Treasurer Josh Frydenberg on Tuesday announced A$17.8 billion in personal tax cuts and A$5.2 billion in new programmes to boost employment in a recovery plan aimed at creating one million new jobs over the next four years.

Those measures are forecast to push the budget deficit out to a record A$213.7 billion, or 11% of gross domestic product, for the fiscal year ending June 30, 2021.

“There is no economic recovery without a jobs recovery,” Frydenberg said in prepared remarks to parliament. “There is no budget recovery without a jobs recovery.”

Australia’s unemployment rate hit a 22-year high of 7.5% in July as businesses and borders closed due to strict lockdown measures to deal with the coronavirus.

While the number of deaths and infections in Australia from COVID-19 has been low compared with many other countries, the hit to GDP has been severe.

Australia’s A$2 trillion economy shrank 7% in the three months ended June, the most since records began in 1959.

In its new projections, the government expects unemployment to rise to 7.25% by the end of the current fiscal year and then fall to 6% by June 2023. Australia’s GDP is expected to shrink 1.5% for the current fiscal year before returning to growth of 4.75% in the next.

JOBS PUSH

Australia will spend A$4 billion over the next year to pay businesses that hire those under the age of 35 as it targets youth unemployment.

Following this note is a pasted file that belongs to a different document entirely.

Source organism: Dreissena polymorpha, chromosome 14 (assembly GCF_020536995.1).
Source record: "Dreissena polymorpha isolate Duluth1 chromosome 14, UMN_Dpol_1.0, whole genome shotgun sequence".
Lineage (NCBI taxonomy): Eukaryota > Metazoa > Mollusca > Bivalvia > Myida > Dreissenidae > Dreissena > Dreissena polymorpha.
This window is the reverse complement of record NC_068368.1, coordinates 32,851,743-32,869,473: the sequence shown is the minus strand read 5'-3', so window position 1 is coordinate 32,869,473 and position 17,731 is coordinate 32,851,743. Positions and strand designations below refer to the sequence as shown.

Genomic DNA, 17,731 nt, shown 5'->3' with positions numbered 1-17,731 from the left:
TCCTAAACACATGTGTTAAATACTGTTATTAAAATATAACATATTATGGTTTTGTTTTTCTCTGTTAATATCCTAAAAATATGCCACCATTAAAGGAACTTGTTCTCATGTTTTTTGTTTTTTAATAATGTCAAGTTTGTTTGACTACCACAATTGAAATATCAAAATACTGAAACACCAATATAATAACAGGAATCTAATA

The budget also brings forward previously legislated tax cuts for middle-income earners and extends tax breaks for individuals offered in last year’s budget for low- and middle-income earners.

Some of these cuts will be retrospectively backdated to July 1, 2020.

The government’s highly expansionary budget comes shortly after the central bank’s policy decision on Tuesday, at which it kept interest rates at a record low and flagged reducing high unemployment rate as a national priority.

The Reserve Bank of Australia has slashed interest rates this year to 0.25% and pumped billions into the bond market to keep credit flowing to the economy.

Both the fiscal and monetary support this year has helped restore consumption and business confidence and bring the unemployment rate down to 6.8%.

Frydenberg has pledged to pare the heavy fiscal support once the unemployment rate falls “comfortably below 6%”.

Australia delayed the release of this year’s federal budget, which usually takes place in May, as the coronavirus upended most of the economic assumptions underlying its projections.

While most of the

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Government to finalise “pragmatic” and “realistic” workplace reforms following the federal budget

The federal government is poised to finalise its much-anticipated package of workplace relations reforms within weeks, says Industrial Relations Minister Christian Porter, who told an event on Tuesday that the proposed changes will be “pragmatic, appropriately balanced and … realistic in scope”.